One reading subject dominated my growing-up period–The Hardy Boys. Most little girls I knew were reading either Nancy Drew, which I get because my mother is a huge fan even today, or Goosebumps, which was not up my alley. No, my passion was to be one Frank and Joe’s “chums,” off on crazy and reckless adventures with them.
Boys were a cool and awesome enigma.
Oh, I had friends who were boys, but I could never understand them! There was even a short time when I was about 11 that I had two boyfriends at the same time. Not because I’d asked them, but because they asked me. It was crazy.
My interest in The Hardy Boys blossomed out of a desire to know and understand the opposite sex. Why do little boys or teenagers or men do the strangest and wildest things? Why do they jump off a cliff into a waterfall, screaming? Why do they love supping up old roadster cars so they make that awful roar when you rev them? And where do they come up their stash of the most stupid jokes known to mankind?
The male sex were, and remain to this day, an enigma which is why I still gravitate towards stories with male leads, particularly male leads that are little boys or teenagers. Those are ages when you can still weasel understanding out of them because they’re not fully grown yet and haven’t learned to hide all those mucky emotions. It’s why I love Cornelia Funke’s Mirrorworld starring Jacob Reckless, The Maze Runner series about Thomas and Newt and Minho, Netflix’s Stranger Things with the cleverest and silliest group of little boys imaginable, S. E. Hinton’s book turned movie The Outside about Ponyboy and his brothers and friends growing up in the 1960s, and even the 1980s film Stand By Me based on a Stephen King short story. Each of these stories deals with the relational realities of a group of friends who are boys.
It may surprise you to know boys and girls are different. I mean, come on, I’ve known this for a long time, ever since I was three-years-old and my best friend was a little boy named Christopher. Little girls, teenage girls, and women form relationships with each other differently than the male sex. We interact differently and we love each other differently. I get the female friendship. I am part of female friendships! But I will never be more than an outsider looking in on male friendships, which is why I’m so darned curious about them.
The part of my brain that wishes I’d gone in for psychology treasures the stories I listed above because it helps me understand something I will never be a part of. Call it an anthropological study if you will. One thing I now know for sure is I LOVE that men and women are different. This way I can tilt my head to the side, quirk an eyebrow, and wonder to myself “huuuuuuuh,” when I see a guy tackle another guy because they’re playing football outside my workplace. Does it make sense? NO! But it’s normal to them. How did I learn this? Because I read The Hardy Boys when I was ten-years-old. I learned boys roughhouse and play and it’s normal.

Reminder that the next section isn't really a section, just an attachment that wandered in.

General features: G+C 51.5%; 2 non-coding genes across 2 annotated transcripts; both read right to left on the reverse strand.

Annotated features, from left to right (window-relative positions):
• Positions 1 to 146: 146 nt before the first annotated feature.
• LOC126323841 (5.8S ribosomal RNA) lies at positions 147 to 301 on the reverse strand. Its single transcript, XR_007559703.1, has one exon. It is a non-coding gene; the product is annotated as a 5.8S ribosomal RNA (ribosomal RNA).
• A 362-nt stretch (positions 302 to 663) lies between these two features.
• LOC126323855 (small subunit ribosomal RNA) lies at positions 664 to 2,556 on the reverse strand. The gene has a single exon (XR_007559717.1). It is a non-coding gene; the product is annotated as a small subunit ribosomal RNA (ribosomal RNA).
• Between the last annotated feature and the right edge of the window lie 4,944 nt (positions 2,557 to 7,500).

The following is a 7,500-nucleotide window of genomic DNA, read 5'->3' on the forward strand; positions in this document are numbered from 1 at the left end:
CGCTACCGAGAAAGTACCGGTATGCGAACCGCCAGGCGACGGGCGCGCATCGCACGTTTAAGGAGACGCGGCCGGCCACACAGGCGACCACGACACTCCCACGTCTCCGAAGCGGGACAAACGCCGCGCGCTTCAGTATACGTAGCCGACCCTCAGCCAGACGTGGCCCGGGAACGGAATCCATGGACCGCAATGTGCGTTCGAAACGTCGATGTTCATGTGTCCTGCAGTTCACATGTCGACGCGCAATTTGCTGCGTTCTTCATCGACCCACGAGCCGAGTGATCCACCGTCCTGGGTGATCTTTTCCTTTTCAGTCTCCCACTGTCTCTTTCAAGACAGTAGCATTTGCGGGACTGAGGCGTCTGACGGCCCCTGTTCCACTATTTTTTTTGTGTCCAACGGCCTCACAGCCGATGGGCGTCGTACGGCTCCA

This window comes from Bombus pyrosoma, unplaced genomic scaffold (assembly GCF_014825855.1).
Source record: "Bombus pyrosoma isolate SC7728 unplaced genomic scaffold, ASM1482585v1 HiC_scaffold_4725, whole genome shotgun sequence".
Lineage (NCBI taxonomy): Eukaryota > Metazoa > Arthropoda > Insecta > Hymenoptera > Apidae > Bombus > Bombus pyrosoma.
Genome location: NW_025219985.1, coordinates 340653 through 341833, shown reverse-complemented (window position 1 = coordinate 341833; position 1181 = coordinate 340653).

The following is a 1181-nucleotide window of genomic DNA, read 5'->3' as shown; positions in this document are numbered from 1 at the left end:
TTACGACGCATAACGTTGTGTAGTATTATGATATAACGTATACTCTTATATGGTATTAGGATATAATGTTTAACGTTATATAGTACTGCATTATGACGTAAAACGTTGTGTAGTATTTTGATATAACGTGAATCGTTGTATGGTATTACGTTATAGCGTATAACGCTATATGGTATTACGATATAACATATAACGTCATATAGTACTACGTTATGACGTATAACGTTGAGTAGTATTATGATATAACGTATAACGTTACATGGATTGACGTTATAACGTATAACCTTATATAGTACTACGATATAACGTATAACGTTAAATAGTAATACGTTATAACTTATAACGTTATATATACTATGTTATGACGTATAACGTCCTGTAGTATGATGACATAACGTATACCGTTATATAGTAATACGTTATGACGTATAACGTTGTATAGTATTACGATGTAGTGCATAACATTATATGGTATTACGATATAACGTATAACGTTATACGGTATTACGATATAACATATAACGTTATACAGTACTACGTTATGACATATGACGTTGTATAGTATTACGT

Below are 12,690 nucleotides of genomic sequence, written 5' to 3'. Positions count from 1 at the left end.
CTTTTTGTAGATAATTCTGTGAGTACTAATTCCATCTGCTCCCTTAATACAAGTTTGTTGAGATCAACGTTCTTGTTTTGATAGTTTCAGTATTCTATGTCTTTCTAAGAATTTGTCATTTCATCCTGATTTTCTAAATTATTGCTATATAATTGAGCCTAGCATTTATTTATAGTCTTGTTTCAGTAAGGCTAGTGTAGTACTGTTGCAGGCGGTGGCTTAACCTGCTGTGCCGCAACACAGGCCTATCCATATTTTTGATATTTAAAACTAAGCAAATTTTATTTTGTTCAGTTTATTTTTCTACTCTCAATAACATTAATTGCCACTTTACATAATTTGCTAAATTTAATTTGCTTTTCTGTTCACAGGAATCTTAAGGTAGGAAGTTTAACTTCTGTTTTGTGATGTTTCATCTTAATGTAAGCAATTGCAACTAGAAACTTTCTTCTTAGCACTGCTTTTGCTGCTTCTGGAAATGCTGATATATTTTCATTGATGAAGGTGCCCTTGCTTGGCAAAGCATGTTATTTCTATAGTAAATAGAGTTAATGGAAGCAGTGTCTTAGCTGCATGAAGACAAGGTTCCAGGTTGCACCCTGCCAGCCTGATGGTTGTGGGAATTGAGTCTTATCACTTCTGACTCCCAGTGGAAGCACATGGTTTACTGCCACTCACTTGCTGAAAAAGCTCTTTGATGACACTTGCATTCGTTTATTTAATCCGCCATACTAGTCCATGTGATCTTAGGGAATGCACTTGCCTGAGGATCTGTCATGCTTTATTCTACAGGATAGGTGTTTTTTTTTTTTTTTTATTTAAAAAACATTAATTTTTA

I love it when society allows little boys to be little boys where they battle with light sabers or play video games or a herd of them charges down the street on their skateboards. In fact, one thing each of these stories has in common is imagination. These characters, whether it’s Thomas or Jacob or Frank or Joe, have vivid imaginations that are a part of their identity. Calling them born to be wild might take it a step too far, but born to be tough might be closer.
My heart warms when a man opens a door for me. It also warms when I watch the same man teach a cohort how to use a slingshot, or better, teach me to use one. He knows being goofy and imaginative and masculine is his identity. This allows him to acknowledge and appreciate the feminine, not romantically because we’re not, but in the simple manner of equality while acknowledging uniqueness.
I still don’t get guys. I probably never will! But I’ll keep reading literature and watching movies that showcase the masculine zaniness because I want to understand and admire them. I know what it means to be a girl which is why I don’t like reading a lot of literature where I’m inside the female psyche. I live there. Why would I want to add more to it? But guys, ahhhhh, the mystique remains.
ABOUT THE AUTHOR: Carissa Horton works at Compassion International whose tagline reads “Releasing Children from poverty in Jesus’ name.” She is an avid crafter, a prolific blogger on Musings of an Introvert about all things literary and film-based, and dreams of getting her stories published.